Creating Online Products with Bottom-Line Impact
Haworth’s latest charge is to replicate the company’s print success by creating new online products that will contribute to the bottom line. Haworth is in the process of digitizing its journals dating back to 1973 to create a searchable archive that will increase the revenue from single-article sales.
Hall says the company decided not to make the full text of its archives available to multipublisher academic search engines, such as Google Scholar, in order to protect its revenue stream. He says other publishers have indicated to Haworth a loss in revenue by participating in these services, so Haworth decided to create and control its own archive.
Haworth sells the print versions of its journals as individual subscriptions, but the company smells opportunity in bundling content. It is aggregating the electronic versions of related journals into “suites” that will be sold at a discount, Hall says. For example, Haworth produces seven journals covering gay, lesbian and bisexual topics, and libraries that subscribe to the suite of digital versions will be able to pay an as-yet-to-be-determined reduced fee.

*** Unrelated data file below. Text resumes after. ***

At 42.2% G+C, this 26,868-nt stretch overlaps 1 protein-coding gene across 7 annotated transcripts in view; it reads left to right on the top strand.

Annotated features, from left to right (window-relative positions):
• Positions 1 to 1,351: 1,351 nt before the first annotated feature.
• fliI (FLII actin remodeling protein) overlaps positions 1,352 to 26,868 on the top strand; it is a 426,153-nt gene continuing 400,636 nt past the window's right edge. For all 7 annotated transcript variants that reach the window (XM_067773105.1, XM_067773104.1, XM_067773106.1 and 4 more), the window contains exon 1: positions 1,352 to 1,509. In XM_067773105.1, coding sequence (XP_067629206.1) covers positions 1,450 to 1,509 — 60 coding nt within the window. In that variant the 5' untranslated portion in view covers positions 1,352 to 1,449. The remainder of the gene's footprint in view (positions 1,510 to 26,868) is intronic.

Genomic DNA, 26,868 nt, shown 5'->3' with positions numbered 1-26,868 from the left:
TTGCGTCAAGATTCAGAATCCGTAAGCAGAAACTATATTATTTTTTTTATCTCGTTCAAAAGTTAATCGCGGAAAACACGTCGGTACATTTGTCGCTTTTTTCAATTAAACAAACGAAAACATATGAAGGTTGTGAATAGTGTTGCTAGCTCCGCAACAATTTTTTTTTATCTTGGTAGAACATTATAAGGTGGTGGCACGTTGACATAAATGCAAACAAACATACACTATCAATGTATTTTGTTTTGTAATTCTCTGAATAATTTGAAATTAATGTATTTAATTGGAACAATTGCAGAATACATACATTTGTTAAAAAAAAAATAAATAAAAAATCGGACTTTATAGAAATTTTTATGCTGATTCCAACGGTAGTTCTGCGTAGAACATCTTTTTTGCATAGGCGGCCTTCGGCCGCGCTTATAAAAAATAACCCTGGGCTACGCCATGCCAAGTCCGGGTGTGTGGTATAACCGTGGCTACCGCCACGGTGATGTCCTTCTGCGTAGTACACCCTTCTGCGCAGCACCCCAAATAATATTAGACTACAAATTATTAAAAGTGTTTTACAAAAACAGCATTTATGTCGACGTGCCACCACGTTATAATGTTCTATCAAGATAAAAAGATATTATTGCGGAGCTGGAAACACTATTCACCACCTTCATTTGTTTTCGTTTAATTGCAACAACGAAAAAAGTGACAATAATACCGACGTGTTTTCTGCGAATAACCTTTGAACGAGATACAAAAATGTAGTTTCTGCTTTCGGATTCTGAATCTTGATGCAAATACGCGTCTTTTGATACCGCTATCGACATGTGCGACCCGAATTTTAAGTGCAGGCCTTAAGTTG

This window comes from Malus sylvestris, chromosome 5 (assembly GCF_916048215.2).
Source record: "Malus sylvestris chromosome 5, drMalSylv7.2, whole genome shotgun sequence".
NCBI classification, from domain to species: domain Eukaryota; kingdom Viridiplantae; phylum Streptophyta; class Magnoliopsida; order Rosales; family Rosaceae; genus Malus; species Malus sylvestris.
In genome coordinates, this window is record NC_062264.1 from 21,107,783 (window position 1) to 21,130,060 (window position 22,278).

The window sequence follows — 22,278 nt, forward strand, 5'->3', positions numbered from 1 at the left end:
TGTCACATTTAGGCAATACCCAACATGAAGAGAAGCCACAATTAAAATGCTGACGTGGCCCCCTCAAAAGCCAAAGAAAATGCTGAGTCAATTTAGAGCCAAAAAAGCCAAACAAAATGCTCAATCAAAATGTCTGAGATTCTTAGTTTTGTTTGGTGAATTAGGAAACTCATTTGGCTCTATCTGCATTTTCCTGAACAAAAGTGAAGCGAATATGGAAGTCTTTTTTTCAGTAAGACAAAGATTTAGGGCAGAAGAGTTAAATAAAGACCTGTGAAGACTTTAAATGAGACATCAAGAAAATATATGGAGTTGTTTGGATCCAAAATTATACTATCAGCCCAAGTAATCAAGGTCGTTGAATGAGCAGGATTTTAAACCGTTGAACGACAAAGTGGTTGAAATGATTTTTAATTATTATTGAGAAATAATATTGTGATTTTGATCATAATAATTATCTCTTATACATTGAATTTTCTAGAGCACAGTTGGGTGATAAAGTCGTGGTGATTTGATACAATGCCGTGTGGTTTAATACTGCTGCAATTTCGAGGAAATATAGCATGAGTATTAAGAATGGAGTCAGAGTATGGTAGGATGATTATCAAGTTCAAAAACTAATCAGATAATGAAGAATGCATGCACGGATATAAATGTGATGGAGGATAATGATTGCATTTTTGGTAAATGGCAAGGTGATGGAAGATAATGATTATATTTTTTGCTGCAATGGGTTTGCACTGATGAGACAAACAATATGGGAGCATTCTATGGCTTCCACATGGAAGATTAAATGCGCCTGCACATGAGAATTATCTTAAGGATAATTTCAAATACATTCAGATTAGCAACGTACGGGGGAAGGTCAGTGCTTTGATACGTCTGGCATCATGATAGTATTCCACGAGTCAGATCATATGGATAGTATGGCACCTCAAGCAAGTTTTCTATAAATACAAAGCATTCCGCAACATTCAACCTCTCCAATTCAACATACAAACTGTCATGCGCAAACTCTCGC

According to Hall, one of the major target markets for the online suites will be academic libraries, who are under increasing spatial limitations. He says that 4 percent of the library subscribers have asked that the printed documents not be shipped even though customers currently pay full price.
Publishers who are considering discounted digital-only subscriptions must factor the potential effect on current revenues before launching new products, Hall says.
“You have to calculate your anticipated ratio in the drop off in existing revenue versus what you can gain tomorrow,” he says.
Creating aggregations of content for online products also can inspire publishers to create additional print products, Hall says. Based on its evaluation of the potential for selling aggregated content, Haworth is now considering printing annual anthologies of the related journals that would be based on the company’s suites of content.